EPIC offers a second opportunity
Posted April 17, 2009
Stephanie Arellanes
Associate Professor of English David Werner has contributed a chapter on prison education in “In the Borderlands: Learning to Teach in Prisons and Alternative Settings,” edited by Randall Wright and published by Cal State San Bernard­ino Press. Werner helped raise money for the brick paving in the Sneaky Park amphitheater. “Before, nobody ever used the amphitheater because they didn’t want to get their butts dirty while eating lunch,” Werner said.

Aaron Braunwalder
Staff Writer

Longtime faculty member and English department chairman at the University of La Verne David Werner has not only made a lasting impression on past and present students here, he has also impacted the lives of the youth in correctional facilities in Southern California.

For the past 33 years Werner has been involved with correctional education, and is now the director of the Educational Programs in Corrections at the University of La Verne.

The EPIC program offers college courses at the Heman G. Stark Youth Correctional Facility for inmates. This allows a higher education and a better opportunity for inmates to succeed in life when they are released.

“Everybody has all sorts of misconceptions about the prison system,” Werner said. “Most of what one knows about the prison system is what we get from Eyewitness News at 11.”

Werner teaches a class on campus called The Literature of Incarceration, which he has developed from his experiences as a prison educator. The class covers the history of the prison system and how it originated.

“The prison system is a goofy, absolutely insane and just a peculiar system,” Werner said. “(It) is not a rock solid institution. It is in fact the opposite. It is chaotic and promises to present situations that are problematic in ways that have never been seen before.”

The problems stem from the fact that nobody wants to take responsibility for anything.

Because of this and other factors, the prison system remains costly and ineffective.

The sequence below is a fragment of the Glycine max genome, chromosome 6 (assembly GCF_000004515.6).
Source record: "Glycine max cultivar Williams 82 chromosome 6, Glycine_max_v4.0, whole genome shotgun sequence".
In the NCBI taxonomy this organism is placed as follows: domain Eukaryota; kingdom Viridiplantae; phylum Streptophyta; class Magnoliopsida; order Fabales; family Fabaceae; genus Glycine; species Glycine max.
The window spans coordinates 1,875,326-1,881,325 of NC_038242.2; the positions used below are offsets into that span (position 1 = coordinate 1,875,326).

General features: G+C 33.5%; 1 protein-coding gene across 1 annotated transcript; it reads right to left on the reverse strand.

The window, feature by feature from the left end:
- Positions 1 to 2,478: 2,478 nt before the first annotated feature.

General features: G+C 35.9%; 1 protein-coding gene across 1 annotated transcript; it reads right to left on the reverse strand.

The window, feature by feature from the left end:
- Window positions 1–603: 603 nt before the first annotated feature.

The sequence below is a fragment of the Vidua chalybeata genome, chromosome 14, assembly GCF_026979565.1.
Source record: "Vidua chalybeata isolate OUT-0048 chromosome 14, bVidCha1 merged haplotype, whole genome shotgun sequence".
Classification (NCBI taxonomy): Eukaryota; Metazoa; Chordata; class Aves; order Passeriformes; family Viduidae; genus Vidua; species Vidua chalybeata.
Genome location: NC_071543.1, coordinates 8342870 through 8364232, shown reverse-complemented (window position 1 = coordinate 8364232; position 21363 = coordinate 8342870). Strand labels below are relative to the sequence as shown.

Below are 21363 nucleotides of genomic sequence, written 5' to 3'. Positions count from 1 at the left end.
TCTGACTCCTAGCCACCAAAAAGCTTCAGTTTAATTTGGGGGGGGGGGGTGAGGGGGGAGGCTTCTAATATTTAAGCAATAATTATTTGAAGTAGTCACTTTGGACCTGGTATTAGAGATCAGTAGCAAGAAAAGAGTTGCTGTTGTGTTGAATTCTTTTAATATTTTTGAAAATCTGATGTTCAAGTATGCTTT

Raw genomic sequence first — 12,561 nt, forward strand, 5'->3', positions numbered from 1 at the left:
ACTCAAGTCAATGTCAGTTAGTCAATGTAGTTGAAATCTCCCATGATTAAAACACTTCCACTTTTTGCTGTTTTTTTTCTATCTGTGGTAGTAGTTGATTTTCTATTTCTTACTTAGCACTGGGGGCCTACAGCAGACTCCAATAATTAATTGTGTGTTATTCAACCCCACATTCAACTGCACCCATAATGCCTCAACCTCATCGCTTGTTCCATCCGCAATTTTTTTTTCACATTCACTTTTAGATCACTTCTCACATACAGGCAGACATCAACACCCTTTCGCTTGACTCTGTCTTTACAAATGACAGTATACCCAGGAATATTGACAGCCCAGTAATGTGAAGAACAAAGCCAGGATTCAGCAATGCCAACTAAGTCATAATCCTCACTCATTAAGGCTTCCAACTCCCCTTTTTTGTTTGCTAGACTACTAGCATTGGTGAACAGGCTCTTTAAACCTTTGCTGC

“I don’t know how one would survive as an inmate in such a system,” Werner said.

This negative trickle down theory has set the return-to a prison rate of about 70 percent, which Werner attributes to, “the lack of anything,” meaning that released convicts do not have any opportunities because of their record.

The return to prison rate and the miniscule opportunities presented to those who have served programs such as EPIC critical in our society today. The program has shown itself to be very successful indeed, boasting that 80 percent of the men in the University EPIC Program do not return to prison.

There have been many success stories about men who have participated in the EPIC program. One in particular named Rick who was in Werner’s classes from 1993 to 1996, was able to transfer his units to the University of La Verne upon his release from prison. Here he majored in accounting and graduated with a bachelor’s degree.

“The program had a tremendous impact on me, I would have to say that joining the program was a definite turning point for me,” said Rick, who asked that his full name not be used because of the stigma of having been in prison.

The program is also of considerable benefit to California taxpayers, not only saving on the costs of future incarceration, but the potential social and economic costs of future criminal behavior as well.

Reports have shown that the EPIC program saves California taxpayers well over three-quarters of a million dollars per year.

Werner believes that the approach that he and his colleagues take is the reason that he is able to get through to the students in the program.

“We take these guys seriously,” Werner said.

“David is completely different than any other person that I dealt with in the prison,” Rick said. “He never acted as if he was afraid. It was like he was one of the guys,” Rick said.

Many of the students from the EPIC program have completed bachelor’s, master’s and doctoral degrees from schools such as the University of Southern California, UC Los Angeles, UC Riverside and UC San Diego among many others.

Rick and others credit Werner for the program’s success.

“If it were not for David and the program I do not know where I would be today, I owe that man a lot,” Rick said.

“Most people are smart if given the opportunity,” Werner said.

Werner said he remains inspired to help misled youth who need a second chance

“I like watching people change, I like watching people succeed, it’s the most rewarding thing that there is” Werner said.

Aaron Braunwalder can be reached ataaron.braunwalder@laverne.edu.

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